Gordon Brown is making great play with his theories about the world’s economic ills. He has written extensively and spoken publicly along with his European colleagues blaming the sub-prime mortgage crisis in the States on one clear-cut cause. That is a ‘lack of transparency’.
It now appears that whatever the sins committed by lack of transparency in the US mortgage market, these are more than equalled by a lack of ‘transparency’ in the handling of Euro lending to fuel property bubbles in Ireland, Spain, Greece and other European locations for over six years. The Euro interest rates offered to property buyers have been held down, ostensibly because inflation in the eurozone was thought/claimed by the ECB to be low. The published official figures for Euro inflation have been consistently around 2% p.a., since it was launched in 2002.
Anecdotal evidence, however which can be obtained by talking to anyone living in the eurozone is that inflation has been far higher than 2% over the last six years, possibly as high as 25%. Germans will tell you that when you go back to the original conversion rates, and compare, the value of the currency now is only worth about one third what it was. This is typical of all euro countries.
There seems to have been a certain lack of transparency going on, of a very fundamental nature, in Europe as well as in the US.
Gordon Brown felt obliged to mimick the methods used by the ECB to ‘measure’ inflation, and he created the CPI – the Consumer Price Index, to replace the RPI – the Retail Price Index. The RPI includes council tax and mortgage costs and gives a truer reflection of people’s cost of living than the CPI. But even the RPI does not really address the issues of inflating living costs.
The costs that matter are the costs of essentials – the things you have to buy and have no choice about – like food, petrol, utilities and of course council tax. It doesn’t matter much if televisions or kettles fall in price. You buy what you can afford at the time you buy, trading up or down to suit. You are not boxed in. The government though, does not produce an Index which only measures essentials (The RPI allows falling car and TV prices to offset rising taxation and food prices), and so the Barclays Capital Essentials Inflation Index (BCEII) is often used to get a truer impression of the compulsory cost of living, ignoring the optional.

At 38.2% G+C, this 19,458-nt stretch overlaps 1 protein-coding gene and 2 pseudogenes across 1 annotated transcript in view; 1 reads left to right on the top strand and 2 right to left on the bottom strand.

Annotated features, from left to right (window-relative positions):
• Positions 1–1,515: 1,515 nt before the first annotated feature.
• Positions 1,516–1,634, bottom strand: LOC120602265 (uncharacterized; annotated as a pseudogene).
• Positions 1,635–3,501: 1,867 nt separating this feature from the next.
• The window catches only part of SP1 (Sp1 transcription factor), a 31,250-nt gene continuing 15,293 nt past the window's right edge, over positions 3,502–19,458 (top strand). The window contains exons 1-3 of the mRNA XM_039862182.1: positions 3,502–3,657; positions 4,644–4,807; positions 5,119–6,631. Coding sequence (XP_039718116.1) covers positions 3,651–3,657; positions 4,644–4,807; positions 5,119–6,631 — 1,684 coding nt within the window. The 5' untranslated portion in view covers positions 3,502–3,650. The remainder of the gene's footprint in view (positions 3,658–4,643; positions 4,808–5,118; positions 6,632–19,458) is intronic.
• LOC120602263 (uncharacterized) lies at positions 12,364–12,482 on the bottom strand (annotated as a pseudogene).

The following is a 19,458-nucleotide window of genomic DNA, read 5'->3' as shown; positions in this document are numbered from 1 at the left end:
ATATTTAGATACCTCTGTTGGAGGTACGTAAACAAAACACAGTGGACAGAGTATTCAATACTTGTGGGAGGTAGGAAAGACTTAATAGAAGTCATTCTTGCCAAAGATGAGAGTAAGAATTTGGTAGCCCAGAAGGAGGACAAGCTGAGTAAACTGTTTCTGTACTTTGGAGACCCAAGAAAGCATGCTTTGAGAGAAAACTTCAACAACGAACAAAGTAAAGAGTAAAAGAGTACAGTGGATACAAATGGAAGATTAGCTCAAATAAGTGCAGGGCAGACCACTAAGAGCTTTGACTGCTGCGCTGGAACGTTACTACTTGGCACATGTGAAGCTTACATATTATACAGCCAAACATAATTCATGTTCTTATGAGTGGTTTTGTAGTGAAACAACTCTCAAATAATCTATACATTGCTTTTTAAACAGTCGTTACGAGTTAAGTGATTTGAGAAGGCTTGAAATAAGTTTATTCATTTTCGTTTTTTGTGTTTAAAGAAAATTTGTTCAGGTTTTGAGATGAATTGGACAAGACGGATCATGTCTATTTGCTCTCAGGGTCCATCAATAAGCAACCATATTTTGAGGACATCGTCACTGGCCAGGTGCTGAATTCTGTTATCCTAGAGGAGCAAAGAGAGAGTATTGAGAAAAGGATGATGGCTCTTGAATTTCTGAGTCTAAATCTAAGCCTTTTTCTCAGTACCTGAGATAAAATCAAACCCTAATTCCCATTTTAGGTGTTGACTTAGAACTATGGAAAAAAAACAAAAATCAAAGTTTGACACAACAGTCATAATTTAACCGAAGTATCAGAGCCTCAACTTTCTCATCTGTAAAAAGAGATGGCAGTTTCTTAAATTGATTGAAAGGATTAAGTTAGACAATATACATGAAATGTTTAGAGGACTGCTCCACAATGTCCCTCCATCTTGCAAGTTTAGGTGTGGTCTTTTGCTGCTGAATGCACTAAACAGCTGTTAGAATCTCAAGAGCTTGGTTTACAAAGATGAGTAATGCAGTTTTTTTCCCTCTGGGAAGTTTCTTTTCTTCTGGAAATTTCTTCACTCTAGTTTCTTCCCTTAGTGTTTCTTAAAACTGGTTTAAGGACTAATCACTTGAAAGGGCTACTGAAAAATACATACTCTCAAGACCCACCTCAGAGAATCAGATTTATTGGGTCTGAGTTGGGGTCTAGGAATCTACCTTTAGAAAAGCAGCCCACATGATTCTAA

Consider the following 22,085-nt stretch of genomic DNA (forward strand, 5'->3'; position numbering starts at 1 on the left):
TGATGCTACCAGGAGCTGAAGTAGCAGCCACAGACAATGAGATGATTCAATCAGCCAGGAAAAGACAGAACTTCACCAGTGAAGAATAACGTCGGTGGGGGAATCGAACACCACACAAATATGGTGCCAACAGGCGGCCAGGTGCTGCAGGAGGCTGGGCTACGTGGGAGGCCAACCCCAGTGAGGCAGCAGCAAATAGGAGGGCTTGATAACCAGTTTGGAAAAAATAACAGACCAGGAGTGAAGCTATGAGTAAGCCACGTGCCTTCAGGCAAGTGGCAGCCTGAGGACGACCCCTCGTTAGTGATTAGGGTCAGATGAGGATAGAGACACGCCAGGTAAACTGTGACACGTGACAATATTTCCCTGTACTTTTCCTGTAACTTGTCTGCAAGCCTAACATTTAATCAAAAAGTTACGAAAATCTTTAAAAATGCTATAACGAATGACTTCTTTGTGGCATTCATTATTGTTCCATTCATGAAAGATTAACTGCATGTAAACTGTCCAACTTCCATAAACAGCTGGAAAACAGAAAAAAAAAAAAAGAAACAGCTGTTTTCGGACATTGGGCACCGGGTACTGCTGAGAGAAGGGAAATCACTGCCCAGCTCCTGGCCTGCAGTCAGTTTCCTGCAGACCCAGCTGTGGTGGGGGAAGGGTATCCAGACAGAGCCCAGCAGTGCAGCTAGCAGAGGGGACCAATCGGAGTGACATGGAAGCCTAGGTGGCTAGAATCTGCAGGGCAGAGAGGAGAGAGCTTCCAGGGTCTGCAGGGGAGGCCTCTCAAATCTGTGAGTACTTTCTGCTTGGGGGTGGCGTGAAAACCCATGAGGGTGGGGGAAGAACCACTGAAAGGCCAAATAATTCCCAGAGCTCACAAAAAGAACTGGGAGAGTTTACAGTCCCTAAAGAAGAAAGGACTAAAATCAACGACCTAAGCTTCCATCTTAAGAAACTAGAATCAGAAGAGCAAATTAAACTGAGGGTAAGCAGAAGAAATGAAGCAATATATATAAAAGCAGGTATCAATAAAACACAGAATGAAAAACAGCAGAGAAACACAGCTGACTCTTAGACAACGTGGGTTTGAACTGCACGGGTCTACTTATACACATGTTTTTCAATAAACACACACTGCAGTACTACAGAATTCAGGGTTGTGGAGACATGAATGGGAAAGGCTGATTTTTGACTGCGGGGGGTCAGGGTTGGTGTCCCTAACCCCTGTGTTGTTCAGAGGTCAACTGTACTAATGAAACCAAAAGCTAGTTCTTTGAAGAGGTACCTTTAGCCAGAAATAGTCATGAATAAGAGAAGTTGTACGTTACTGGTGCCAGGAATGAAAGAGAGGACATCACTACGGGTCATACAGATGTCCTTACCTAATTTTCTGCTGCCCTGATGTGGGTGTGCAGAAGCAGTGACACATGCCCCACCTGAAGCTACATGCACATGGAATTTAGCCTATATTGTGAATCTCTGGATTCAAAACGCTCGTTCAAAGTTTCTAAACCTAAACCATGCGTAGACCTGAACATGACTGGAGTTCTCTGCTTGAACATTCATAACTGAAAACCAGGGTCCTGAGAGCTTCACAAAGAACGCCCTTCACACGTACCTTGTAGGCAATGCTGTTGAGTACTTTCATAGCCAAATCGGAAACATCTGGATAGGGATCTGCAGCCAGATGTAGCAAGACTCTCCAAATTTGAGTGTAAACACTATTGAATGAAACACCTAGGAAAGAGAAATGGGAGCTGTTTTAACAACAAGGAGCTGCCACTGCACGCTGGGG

And the figures make shocking reading.
From the Daily Telegraph two weeks ago comes this –
According to the traditional Retail Prices Index (RPI), which measures the price of a fixed basket of goods and services consumed by a household on average earnings, inflation is now (end of December 2007 figures) at 4.4 per cent.
The Consumer Price Index (CPI), the official measure used by the Bank of England’s Monetary Policy Committee when setting interest rates, has also risen, from 2.8 per cent to 2.97 per cent. It is now higher than at any time since December 1995. And a simple index of “essential inflation” calculated by Barclays Capital, the investment bank, consisting of food, council tax, utilities and petrol, jumped to 8 per cent in the year to December, compared with just 4 per cent a year ago.
All the pay deals for government employees are based not on ‘essential’ inflation but on the CPI, as are increases in pensions and so on. From the statistics, it appears that Gordon Brown’s chosen measure of inflation is now no less than 5% too low. Will Gordon come clean and admit his culpability?
People’s disposable income is being heavily squeezed, but you can rest assured he will not even say one word about it.
Let me leave you with Gordon Brown’s own words from his 1999 Labour Party conference speech, when he was more than willing to claim that all the good things that were happening were down to him. The words rang hollow to many peoples’ ears at the time. Now the wheels are falling off and everyone can the see the mess he’s created out of his arrogant fiddling of crucial data, he sounds nothing less than stark staring mad…
One year later in his 1999 party conference speech, Brown gleefully espoused on the achievements that his policies had already created.
And it is because we rejected not just the Tory policy but the flawed Tory values behind it – their short-termist, take-what-you-can, selfish irresponsibility – and it is because we put in their place Labour values of economic responsibility, planning for the long term, building stability from solid foundations – that we now in our country have mortgage rates around their lowest levels for twenty years, inflation at its lowest level in over thirty years, long term interest rates at their lowest levels in nearly 40 years
from GordonClown.com August archive 2006.
PICTURED – Capability Brown from happier times in British history